She gets her friends to audition for a role in the film. A thunderstorm forces them to move into the cellar for shelter. To keep the kids' attention, Rosie decides that they need to show the producer the movie's big finale number, she gets them all to imagine the producer inviting them to make her movie. Afterward, when the children go home, Rosie remains to dream of stardom in her big number; the special was released on VHS by Children's Circle in 1993. Though the special has never been released in its entirety on DVD, the Carole King song adaptations of The Nutshell Library, set to the 1999 remastered CD version of the soundtrack were made available on the first Scholastic Video Collection/Storybook Treasures DVD "Where The Wild Things Are and more Maurice Sendak Stories" released on September 24th, 2002. Lyrics by Maurice Sendak, music by Carole King. Side 1"Really Rosie" – 1:51 "One Was Johnny" – 2:08 "Alligators All Around" – 1:54 "Pierre" – 5:38 "Screaming and Yelling" – 1:16 "The Ballad of Chicken Soup" – 2:15 "Chicken Soup with Rice" – 4:20Side 2"Avenue P" – 3:03 "My Simple Humble Neighborhood" – 3:07 "The Awful Truth" – 3:11 "Such Sufferin'" – 2:55 "Really Rosie" – 1:40Bonus track"Really Rosie" Carole King - vocals, piano Charles Larkey - bass Andy Newmark - drums Louise Goffin, Sherry Goffin - backing vocals Hank Cicalo, Milt Calice - engineers Maurice Sendak - lyrics, artwork Maurice Sendak Jennings, Coleman A. and Maurice Sendak.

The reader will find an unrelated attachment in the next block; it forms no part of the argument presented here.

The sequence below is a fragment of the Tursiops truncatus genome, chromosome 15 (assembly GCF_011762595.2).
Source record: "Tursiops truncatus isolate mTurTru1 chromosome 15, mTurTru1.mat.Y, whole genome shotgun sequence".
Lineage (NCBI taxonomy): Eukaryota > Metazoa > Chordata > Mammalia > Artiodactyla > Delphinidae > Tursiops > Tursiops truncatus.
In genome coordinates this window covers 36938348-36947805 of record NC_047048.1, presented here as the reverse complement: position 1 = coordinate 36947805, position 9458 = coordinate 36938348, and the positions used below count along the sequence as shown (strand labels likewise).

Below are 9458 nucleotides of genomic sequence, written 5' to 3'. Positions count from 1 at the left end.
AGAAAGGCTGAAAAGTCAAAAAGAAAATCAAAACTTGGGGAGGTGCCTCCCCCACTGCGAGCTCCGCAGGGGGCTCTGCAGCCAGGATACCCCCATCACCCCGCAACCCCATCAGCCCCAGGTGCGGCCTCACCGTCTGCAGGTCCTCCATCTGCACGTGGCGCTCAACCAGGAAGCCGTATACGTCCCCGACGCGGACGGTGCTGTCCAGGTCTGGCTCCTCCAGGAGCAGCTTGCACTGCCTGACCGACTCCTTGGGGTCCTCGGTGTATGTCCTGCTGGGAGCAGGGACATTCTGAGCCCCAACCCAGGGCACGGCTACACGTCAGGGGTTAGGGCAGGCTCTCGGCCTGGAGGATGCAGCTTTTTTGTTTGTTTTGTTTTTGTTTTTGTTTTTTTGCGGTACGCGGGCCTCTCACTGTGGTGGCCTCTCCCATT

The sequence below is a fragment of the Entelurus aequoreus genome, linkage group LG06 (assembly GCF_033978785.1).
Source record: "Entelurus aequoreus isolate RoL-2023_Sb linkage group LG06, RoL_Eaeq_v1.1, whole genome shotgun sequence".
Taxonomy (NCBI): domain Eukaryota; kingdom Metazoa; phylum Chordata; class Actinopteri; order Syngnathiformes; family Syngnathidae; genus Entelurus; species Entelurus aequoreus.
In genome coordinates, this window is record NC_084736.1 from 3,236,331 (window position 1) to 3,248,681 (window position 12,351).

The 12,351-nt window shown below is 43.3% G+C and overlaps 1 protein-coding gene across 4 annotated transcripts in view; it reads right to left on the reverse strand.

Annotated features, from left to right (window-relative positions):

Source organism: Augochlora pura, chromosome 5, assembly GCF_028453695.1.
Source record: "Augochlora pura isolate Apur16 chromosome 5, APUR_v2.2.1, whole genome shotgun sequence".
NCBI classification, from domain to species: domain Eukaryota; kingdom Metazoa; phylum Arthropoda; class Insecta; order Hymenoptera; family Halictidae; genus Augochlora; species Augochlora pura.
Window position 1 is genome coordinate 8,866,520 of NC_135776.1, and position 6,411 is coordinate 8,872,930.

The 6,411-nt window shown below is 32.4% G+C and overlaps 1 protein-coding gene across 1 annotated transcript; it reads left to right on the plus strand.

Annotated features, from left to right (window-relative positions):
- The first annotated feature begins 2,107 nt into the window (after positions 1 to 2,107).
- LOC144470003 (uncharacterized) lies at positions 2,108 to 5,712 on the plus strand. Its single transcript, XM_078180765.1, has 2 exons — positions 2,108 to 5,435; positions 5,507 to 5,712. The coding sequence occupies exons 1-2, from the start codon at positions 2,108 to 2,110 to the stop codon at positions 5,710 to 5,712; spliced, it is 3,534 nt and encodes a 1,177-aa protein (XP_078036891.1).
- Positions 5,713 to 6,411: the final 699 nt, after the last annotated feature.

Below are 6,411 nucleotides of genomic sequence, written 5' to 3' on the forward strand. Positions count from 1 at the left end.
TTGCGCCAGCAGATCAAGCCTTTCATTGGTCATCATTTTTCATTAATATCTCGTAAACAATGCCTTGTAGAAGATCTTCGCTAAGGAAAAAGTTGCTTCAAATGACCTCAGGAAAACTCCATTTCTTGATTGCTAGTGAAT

Theater for Young Audiences: 20 Great Plays For Children, New York: St. Martin's Press/Macmillan, 2005 ISBN 0-312-33714-0 Really Rosie on IMDb Really Rosie at Google Books Teachers' Guide to Really Rosie
Out Teach builds outdoor learning labs in low-income schools and spends years training teachers to use the garden to improve Math and Language Arts instruction. It is a 501 nonprofit organization, founded in Fort Worth, with additional offices in Washington, D. C.. Out Teach works with low-income schools to get teachers using the outdoors for hands-on lessons referred to as garden-based learning. In North Texas, Out Teach supports more than 100 elementary schools, ensuring that more than 100,000 children and over 4,000 educators have daily access to experiential learning through school gardens; the organization's goals are to create outdoor classrooms to engage elementary-school children, to use nature to enhance student learning, encourage family and community involvement in schools, to create networks of educators and partners who support garden-based learning. The organization supports partner schools in all aspects of managing a school garden program; this support includes professional development for teachers - equipping them to take lessons in math, language arts and other subjects across the curriculum to the outdoor classroom - as well as guidance about installation topics, such as long- and short-range plans, budget issues, construction work.